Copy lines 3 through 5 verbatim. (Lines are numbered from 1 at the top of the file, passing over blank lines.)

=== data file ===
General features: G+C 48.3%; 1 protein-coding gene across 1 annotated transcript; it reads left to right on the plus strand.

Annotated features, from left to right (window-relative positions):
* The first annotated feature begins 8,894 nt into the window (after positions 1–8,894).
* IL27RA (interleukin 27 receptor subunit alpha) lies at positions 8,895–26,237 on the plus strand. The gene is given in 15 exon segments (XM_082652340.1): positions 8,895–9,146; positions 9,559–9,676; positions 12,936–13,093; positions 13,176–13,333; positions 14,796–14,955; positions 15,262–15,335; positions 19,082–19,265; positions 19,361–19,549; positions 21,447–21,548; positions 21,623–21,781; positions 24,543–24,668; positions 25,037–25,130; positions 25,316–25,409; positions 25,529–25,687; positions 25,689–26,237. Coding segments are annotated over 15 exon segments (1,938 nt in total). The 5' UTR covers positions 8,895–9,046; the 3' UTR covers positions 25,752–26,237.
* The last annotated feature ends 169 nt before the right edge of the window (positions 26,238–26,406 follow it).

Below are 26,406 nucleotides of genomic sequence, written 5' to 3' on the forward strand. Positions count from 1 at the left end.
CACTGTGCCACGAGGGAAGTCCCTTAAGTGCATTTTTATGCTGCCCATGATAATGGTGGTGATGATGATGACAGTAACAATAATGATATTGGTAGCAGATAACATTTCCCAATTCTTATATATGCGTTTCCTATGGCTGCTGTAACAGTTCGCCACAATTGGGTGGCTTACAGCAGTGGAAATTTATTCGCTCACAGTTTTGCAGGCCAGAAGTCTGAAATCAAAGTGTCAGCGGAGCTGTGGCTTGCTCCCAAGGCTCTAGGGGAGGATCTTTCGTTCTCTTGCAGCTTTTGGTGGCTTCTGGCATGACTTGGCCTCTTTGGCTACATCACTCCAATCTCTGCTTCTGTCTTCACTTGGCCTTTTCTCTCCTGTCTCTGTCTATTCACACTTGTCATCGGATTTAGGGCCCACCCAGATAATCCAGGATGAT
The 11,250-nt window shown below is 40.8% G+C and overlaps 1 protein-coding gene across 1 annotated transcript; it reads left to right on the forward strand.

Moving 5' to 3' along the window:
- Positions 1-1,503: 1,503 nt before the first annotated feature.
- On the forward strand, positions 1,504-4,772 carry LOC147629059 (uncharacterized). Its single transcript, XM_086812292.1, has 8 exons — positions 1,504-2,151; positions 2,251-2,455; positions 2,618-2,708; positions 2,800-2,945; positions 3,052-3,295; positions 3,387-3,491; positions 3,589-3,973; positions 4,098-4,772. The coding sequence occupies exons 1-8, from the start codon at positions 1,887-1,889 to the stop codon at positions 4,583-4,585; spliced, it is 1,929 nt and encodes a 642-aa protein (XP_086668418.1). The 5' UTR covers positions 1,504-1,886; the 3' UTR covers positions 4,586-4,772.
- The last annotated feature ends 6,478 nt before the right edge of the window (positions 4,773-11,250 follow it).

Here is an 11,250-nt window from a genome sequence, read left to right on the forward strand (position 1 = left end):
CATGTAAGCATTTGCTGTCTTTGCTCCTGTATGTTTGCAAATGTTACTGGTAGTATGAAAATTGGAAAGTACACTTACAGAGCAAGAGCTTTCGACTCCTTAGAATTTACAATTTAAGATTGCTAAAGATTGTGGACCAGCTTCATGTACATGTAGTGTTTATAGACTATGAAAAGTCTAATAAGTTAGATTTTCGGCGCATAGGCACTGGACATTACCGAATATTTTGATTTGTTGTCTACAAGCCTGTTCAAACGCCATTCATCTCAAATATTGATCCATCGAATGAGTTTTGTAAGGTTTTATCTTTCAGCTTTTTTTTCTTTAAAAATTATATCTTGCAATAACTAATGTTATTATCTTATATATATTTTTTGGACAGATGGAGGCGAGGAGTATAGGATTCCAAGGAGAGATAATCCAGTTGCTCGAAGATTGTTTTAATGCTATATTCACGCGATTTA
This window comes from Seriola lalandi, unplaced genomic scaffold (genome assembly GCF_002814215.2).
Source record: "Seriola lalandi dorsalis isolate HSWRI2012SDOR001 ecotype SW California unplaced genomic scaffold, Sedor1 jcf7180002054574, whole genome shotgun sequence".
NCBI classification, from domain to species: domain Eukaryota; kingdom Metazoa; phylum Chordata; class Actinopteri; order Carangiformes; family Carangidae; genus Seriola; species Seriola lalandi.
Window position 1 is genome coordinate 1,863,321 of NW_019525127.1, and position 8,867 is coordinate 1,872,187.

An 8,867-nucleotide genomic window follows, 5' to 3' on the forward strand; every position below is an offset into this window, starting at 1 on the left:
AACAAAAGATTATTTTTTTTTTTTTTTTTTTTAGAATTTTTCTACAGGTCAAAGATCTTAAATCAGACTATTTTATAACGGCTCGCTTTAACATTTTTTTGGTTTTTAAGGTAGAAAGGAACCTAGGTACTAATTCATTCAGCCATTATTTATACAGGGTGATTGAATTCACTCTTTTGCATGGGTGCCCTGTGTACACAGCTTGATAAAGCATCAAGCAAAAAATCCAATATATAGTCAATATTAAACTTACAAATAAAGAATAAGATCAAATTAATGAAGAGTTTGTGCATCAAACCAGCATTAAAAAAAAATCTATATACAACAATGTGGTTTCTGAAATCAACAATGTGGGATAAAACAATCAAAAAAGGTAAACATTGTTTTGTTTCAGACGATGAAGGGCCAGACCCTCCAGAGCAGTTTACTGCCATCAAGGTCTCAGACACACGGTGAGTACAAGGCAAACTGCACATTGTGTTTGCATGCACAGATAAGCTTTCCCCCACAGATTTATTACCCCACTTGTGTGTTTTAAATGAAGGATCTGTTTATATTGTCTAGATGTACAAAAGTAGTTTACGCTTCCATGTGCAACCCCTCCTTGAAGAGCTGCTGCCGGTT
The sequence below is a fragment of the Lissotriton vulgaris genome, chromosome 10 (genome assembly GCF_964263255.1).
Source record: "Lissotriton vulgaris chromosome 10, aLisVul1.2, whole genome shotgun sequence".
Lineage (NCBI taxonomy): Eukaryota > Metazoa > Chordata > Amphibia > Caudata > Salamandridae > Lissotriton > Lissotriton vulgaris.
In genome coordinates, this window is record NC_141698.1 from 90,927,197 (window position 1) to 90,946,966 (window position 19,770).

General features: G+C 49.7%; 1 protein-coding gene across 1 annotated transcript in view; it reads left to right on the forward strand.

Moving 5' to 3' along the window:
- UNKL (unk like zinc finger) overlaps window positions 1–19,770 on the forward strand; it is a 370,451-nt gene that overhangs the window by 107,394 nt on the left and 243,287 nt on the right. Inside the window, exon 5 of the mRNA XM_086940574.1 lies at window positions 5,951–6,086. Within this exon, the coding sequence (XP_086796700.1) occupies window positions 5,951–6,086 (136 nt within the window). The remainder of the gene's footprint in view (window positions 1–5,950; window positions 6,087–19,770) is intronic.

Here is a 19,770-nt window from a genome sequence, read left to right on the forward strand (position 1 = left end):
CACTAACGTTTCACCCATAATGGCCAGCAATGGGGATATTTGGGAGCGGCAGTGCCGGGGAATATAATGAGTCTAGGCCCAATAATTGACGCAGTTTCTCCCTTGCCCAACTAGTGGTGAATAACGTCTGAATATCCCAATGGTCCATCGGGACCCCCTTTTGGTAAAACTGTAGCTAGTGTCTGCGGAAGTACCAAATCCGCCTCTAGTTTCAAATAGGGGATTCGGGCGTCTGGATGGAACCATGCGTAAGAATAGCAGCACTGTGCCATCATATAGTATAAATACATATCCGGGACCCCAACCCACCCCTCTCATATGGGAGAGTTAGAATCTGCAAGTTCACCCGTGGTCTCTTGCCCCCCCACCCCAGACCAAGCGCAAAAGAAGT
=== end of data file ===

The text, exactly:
* The first annotated feature begins 8,894 nt into the window (after positions 1–8,894).
* IL27RA (interleukin 27 receptor subunit alpha) lies at positions 8,895–26,237 on the plus strand. The gene is given in 15 exon segments (XM_082652340.1): positions 8,895–9,146; positions 9,559–9,676; positions 12,936–13,093; positions 13,176–13,333; positions 14,796–14,955; positions 15,262–15,335; positions 19,082–19,265; positions 19,361–19,549; positions 21,447–21,548; positions 21,623–21,781; positions 24,543–24,668; positions 25,037–25,130; positions 25,316–25,409; positions 25,529–25,687; positions 25,689–26,237. Coding segments are annotated over 15 exon segments (1,938 nt in total). The 5' UTR covers positions 8,895–9,046; the 3' UTR covers positions 25,752–26,237.
* The last annotated feature ends 169 nt before the right edge of the window (positions 26,238–26,406 follow it).